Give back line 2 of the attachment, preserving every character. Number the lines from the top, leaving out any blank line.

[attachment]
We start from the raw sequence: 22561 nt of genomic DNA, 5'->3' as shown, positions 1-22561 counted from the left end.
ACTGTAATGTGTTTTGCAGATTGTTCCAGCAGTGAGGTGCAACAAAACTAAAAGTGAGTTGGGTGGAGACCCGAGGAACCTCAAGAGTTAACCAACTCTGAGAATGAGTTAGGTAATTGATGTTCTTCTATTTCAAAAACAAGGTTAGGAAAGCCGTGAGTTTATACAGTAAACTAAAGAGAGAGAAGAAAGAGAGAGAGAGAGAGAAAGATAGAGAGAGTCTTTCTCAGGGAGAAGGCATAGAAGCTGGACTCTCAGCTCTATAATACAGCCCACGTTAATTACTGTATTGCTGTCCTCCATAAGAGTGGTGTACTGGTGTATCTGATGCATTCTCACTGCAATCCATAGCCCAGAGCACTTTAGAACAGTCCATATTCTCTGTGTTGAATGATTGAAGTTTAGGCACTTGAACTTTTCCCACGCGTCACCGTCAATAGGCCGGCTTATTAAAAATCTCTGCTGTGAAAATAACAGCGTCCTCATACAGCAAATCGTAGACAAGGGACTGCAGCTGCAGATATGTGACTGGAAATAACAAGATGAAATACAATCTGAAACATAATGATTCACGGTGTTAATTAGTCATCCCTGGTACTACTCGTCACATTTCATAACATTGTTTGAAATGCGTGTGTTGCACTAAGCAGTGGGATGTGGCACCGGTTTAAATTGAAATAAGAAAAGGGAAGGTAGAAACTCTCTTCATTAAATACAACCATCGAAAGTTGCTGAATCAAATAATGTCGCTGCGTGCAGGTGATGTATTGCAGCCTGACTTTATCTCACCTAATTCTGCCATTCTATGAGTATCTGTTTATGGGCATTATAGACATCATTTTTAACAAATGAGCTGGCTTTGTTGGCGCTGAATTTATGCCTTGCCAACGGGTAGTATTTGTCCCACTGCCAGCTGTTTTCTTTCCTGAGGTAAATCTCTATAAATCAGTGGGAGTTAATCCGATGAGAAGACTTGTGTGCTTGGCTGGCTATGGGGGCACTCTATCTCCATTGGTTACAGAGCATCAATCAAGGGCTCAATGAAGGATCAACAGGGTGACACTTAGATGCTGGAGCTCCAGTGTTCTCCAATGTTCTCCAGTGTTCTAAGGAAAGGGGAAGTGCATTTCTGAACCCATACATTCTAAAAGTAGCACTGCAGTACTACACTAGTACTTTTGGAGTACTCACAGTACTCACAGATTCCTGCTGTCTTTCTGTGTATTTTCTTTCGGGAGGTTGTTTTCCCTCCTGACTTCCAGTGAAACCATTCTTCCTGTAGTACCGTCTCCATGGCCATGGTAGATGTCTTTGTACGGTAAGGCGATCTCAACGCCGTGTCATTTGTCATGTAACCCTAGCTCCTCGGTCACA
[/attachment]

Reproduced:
ACTGTAATGTGTTTTGCAGATTGTTCCAGCAGTGAGGTGCAACAAAACTAAAAGTGAGTTGGGTGGAGACCCGAGGAACCTCAAGAGTTAACCAACTCTGAGAATGAGTTAGGTAATTGATGTTCTTCTATTTCAAAAACAAGGTTAGGAAAGCCGTGAGTTTATACAGTAAACTAAAGAGAGAGAAGAAAGAGAGAGAGAGAGAGAAAGATAGAGAGAGTCTTTCTCAGGGAGAAGGCATAGAAGCTGGACTCTCAGCTCTATAATACAGCCCACGTTAATTACTGTATTGCTGTCCTCCATAAGAGTGGTGTACTGGTGTATCTGATGCATTCTCACTGCAATCCATAGCCCAGAGCACTTTAGAACAGTCCATATTCTCTGTGTTGAATGATTGAAGTTTAGGCACTTGAACTTTTCCCACGCGTCACCGTCAATAGGCCGGCTTATTAAAAATCTCTGCTGTGAAAATAACAGCGTCCTCATACAGCAAATCGTAGACAAGGGACTGCAGCTGCAGATATGTGACTGGAAATAACAAGATGAAATACAATCTGAAACATAATGATTCACGGTGTTAATTAGTCATCCCTGGTACTACTCGTCACATTTCATAACATTGTTTGAAATGCGTGTGTTGCACTAAGCAGTGGGATGTGGCACCGGTTTAAATTGAAATAAGAAAAGGGAAGGTAGAAACTCTCTTCATTAAATACAACCATCGAAAGTTGCTGAATCAAATAATGTCGCTGCGTGCAGGTGATGTATTGCAGCCTGACTTTATCTCACCTAATTCTGCCATTCTATGAGTATCTGTTTATGGGCATTATAGACATCATTTTTAACAAATGAGCTGGCTTTGTTGGCGCTGAATTTATGCCTTGCCAACGGGTAGTATTTGTCCCACTGCCAGCTGTTTTCTTTCCTGAGGTAAATCTCTATAAATCAGTGGGAGTTAATCCGATGAGAAGACTTGTGTGCTTGGCTGGCTATGGGGGCACTCTATCTCCATTGGTTACAGAGCATCAATCAAGGGCTCAATGAAGGATCAACAGGGTGACACTTAGATGCTGGAGCTCCAGTGTTCTCCAATGTTCTCCAGTGTTCTAAGGAAAGGGGAAGTGCATTTCTGAACCCATACATTCTAAAAGTAGCACTGCAGTACTACACTAGTACTTTTGGAGTACTCACAGTACTCACAGATTCCTGCTGTCTTTCTGTGTATTTTCTTTCGGGAGGTTGTTTTCCCTCCTGACTTCCAGTGAAACCATTCTTCCTGTAGTACCGTCTCCATGGCCATGGTAGATGTCTTTGTACGGTAAGGCGATCTCAACGCCGTGTCATTTGTCATGTAACCCTAGCTCCTCGGTCACA